Students at the University of California Santa Barbara will be able to get an experimental meningitis vaccine that parents had been clamoring for after outbreaks there and at Princeton University, university officials said Friday.
UCSB scheduled vaccine clinics for Feb. 24 through March 7.
It protects against meningitis B, a strain not included in the standard meningitis vaccine given to teenagers. More than 5,200 students at Princeton University in New Jersey received the emergency vaccine in December after an outbreak of a slightly different strain of meningitis B there sickened eight students associated with the school since March.
Four students at UCSB were sickened by a slightly different strain of meningitis B, including an 18-year-old freshman whose feet had to be amputated because of complications.
"The Food and Drug Administration (FDA) has allowed the use of the serogroup B meningococcal vaccine for the UC Santa Barbara campus," administration officials wrote in a letter to students.
CDC recommends that all undergraduates get the vaccine, as well as faculty, staff and graduate students who have certain specific medical conditions or who live in dormitories. "The vaccine can be provided only to those recommended by the CDC, as described above. The specified groups were recommended by the CDC to receive the vaccine because young adults and people with certain medical conditions are at increased risk of getting meningococcal disease," the letter reads.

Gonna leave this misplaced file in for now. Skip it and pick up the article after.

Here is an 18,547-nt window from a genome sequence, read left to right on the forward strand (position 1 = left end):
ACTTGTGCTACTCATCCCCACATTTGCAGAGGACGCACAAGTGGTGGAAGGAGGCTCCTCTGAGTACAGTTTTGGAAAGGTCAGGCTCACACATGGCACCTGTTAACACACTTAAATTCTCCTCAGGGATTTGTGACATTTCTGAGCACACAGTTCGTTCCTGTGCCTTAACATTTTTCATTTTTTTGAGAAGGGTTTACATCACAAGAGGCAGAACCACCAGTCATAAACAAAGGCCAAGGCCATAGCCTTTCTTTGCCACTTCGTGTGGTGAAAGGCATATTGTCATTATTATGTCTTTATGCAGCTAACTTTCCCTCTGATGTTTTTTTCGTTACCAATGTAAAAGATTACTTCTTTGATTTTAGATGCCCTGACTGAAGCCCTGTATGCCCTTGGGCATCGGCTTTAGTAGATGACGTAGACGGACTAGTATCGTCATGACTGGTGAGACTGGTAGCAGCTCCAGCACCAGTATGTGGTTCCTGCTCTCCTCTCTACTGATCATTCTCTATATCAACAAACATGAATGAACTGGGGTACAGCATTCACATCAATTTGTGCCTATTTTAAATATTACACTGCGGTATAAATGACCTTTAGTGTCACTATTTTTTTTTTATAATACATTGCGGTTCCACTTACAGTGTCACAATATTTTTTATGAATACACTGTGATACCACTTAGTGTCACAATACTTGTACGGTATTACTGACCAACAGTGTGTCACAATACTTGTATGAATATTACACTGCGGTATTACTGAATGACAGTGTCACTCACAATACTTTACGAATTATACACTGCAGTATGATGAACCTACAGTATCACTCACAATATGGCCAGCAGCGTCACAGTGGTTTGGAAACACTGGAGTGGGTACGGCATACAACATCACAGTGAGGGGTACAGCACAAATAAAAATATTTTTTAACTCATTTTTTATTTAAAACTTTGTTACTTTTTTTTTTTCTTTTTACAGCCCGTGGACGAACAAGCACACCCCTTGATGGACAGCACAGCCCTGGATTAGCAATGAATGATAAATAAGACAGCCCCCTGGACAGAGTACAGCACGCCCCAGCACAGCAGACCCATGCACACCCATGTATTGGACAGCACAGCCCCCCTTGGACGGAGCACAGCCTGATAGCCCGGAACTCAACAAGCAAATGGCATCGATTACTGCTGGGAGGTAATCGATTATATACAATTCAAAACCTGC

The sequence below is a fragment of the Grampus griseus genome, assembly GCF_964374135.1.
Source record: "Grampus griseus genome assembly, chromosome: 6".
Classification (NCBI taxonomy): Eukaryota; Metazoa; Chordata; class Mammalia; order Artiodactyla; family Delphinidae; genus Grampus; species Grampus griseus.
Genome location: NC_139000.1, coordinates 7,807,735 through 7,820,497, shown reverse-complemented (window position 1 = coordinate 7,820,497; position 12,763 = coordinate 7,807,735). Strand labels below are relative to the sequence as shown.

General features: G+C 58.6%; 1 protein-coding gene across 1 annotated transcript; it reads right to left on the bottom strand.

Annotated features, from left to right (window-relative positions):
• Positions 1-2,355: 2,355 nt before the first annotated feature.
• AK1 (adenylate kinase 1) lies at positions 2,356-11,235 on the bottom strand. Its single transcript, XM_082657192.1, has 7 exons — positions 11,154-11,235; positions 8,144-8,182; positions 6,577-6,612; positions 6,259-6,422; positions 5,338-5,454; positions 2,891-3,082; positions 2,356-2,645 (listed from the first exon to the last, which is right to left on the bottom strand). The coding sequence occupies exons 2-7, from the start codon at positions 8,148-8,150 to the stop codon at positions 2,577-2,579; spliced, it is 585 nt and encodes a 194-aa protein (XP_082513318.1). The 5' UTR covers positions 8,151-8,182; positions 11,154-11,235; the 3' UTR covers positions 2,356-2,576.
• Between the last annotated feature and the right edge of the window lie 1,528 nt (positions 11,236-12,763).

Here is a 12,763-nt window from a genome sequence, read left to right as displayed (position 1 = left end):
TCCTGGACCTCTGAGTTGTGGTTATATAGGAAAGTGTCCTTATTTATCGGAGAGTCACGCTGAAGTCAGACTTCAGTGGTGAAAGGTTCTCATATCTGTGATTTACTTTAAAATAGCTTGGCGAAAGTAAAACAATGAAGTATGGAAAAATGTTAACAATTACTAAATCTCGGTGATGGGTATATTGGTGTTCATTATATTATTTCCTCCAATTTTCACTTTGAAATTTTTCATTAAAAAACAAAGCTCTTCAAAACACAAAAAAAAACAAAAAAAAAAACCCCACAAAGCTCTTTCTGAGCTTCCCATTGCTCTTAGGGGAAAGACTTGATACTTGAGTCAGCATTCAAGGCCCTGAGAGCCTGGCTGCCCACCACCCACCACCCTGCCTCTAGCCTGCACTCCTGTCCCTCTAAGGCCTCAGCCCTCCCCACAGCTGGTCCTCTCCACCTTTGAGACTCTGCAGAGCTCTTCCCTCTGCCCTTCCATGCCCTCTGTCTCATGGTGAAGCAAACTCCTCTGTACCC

The rare-but-dangerous infection kills one in 10 people who get it and leaves 20 percent of those who survive with serious disabilities.
Officials at the Centers for Disease Control and Prevention said at first that the outbreak at UCSB was different, and said students there likely did not need the vaccine. But parents howled in protest, so federal health officials relented.
The students will receive Bexsero, a vaccine that protects against the B strain of meningitis. It has been approved in Europe, Australia and Canada, but not in the U.S.
Bacterial meningitis is a dangerous infection of the protective membranes that cover the brain and spinal cord.
Symptoms include sudden onset of high fever, along with severe headache, stiff neck, nausea, vomiting, rapid breathing, sensitivity to light, confusion and, possibly, rash.